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Love and the Mobile Phone

It’s no secret that the cell phdinner smartphone galone plays an important part of the online and digital dating courting process. From scheduling a first date and listening to his or her voice for the first time, to receiving the first fun flirty text messages, to the wake up texts in the morning from your digital crush, there’s reason to love your smartphone.

A survey of 3,583 women conducted by Huffington Post and Real Simple called Finding Balance in a Wired World shows just how dependent the relationship between social media and cell phones has become.

Table Manners

12 percent of those polled actually keep their phones on the table during dinner. This should NOT be a focal point of your date. A guy wants to think he’s important in your life and on a date. Still, it’s not unusual to see couples on a date with both phones present on the table. A good rule of thumb is to ask the person you’re on a date with if they don’t mind if their mobile phone is on the table, and give a good reason why. Perhaps you’re waiting for a call from your children or from your boss. Some people love taking photos of food and posting them on Instagram, myself included. However you should make sure you mention this to a date if taking photos of food to memorialize your meal is something you enjoy doing.  Ask their permission to make sure they don’t mind. Once that photo is taken, make sure to share it with your date, so he’s a part of the experience and then quickly place it back in your purse.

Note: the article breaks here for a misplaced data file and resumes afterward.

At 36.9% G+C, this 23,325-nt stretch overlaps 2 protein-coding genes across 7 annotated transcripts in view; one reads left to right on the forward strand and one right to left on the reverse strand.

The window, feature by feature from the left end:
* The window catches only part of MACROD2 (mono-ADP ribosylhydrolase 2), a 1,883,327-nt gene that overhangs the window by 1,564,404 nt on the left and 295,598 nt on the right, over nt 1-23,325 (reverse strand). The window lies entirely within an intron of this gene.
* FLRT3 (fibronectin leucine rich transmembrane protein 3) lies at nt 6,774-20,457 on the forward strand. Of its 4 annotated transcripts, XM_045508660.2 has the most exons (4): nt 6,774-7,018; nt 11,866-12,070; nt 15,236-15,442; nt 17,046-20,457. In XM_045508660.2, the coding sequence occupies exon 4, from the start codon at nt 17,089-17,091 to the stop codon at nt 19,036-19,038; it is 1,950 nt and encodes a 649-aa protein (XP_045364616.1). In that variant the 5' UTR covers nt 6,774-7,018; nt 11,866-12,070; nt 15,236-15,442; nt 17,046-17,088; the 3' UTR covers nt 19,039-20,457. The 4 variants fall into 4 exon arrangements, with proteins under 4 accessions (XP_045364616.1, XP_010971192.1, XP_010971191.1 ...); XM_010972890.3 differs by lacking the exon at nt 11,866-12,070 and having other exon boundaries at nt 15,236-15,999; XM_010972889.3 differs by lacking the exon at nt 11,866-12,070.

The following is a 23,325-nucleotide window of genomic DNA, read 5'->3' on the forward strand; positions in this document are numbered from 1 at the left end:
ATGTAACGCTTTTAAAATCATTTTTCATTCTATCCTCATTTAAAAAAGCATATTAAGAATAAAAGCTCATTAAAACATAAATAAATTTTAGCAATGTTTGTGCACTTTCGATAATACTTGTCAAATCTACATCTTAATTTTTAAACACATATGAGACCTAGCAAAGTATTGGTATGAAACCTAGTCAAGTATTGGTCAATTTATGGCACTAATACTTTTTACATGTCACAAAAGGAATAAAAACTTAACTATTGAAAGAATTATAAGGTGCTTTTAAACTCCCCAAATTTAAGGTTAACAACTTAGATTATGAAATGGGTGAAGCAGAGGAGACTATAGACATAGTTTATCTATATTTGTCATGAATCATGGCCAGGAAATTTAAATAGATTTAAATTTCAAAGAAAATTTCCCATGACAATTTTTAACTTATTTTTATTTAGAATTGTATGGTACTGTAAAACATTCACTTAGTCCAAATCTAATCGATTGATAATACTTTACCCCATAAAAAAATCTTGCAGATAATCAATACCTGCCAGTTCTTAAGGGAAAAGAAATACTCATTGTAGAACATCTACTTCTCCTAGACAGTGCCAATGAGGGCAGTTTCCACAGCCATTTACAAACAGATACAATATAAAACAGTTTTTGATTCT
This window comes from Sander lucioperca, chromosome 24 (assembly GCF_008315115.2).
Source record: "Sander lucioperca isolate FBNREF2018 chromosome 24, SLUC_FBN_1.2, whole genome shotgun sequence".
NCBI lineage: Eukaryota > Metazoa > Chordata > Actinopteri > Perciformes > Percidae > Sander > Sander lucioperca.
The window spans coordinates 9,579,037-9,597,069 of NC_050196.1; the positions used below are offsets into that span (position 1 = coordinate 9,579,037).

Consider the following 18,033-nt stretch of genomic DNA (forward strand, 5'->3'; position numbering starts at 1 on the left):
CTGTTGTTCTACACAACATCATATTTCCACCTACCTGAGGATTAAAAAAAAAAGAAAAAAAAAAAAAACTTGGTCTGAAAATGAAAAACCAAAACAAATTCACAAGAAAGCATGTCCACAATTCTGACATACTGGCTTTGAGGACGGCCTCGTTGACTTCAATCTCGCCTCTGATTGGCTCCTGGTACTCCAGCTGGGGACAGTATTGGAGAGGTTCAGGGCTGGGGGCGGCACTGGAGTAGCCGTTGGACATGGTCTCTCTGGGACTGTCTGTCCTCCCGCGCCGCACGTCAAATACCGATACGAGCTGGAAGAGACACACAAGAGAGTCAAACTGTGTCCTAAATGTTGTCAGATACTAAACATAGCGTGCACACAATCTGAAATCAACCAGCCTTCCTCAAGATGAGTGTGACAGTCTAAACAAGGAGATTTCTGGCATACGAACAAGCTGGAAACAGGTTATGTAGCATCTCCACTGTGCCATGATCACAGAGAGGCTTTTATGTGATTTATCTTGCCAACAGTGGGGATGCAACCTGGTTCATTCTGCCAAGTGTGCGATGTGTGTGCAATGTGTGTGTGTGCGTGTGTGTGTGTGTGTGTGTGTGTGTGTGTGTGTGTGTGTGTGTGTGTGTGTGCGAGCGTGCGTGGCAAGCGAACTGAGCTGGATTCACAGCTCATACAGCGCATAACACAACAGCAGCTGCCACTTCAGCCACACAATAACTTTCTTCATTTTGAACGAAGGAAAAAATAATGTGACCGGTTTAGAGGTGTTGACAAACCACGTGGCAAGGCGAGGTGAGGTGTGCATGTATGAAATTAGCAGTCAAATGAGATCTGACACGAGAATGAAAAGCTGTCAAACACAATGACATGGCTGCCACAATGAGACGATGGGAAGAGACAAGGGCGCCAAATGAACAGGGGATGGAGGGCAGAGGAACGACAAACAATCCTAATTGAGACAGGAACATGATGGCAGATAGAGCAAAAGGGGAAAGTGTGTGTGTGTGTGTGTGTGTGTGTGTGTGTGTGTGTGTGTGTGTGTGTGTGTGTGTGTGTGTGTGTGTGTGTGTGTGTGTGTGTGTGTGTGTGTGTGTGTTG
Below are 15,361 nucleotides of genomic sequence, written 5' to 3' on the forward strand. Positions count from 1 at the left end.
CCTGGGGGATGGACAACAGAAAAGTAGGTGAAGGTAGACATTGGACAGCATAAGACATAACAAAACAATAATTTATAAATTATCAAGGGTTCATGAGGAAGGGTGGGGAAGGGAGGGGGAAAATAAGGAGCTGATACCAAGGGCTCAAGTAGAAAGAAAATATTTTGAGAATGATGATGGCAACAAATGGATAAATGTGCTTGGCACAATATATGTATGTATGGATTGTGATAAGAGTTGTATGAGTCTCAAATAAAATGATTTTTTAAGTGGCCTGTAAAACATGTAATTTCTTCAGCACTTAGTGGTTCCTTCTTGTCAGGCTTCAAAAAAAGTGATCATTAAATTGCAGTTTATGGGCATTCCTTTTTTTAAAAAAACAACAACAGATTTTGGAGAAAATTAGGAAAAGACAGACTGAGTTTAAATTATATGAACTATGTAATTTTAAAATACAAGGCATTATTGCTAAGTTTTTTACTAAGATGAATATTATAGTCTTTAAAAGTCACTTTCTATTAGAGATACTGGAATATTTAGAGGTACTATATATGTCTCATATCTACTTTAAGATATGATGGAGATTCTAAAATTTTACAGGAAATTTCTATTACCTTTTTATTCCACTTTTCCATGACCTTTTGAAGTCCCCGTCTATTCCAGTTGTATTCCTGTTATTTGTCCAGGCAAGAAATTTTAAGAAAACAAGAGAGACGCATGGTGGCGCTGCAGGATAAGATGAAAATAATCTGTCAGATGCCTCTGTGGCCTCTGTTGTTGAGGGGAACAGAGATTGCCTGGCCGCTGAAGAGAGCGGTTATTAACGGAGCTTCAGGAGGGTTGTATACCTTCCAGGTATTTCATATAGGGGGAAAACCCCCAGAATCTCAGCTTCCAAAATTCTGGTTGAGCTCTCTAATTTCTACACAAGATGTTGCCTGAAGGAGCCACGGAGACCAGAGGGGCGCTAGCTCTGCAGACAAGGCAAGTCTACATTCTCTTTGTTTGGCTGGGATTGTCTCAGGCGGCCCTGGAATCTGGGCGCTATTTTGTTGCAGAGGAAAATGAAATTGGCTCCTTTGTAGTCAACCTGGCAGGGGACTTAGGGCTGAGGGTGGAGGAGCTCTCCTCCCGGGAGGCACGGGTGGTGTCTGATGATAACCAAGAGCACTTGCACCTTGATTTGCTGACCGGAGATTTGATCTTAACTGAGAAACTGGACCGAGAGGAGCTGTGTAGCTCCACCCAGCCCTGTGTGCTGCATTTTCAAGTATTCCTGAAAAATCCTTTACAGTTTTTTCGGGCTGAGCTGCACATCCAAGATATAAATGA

Frequency of Checking your Mobile Phone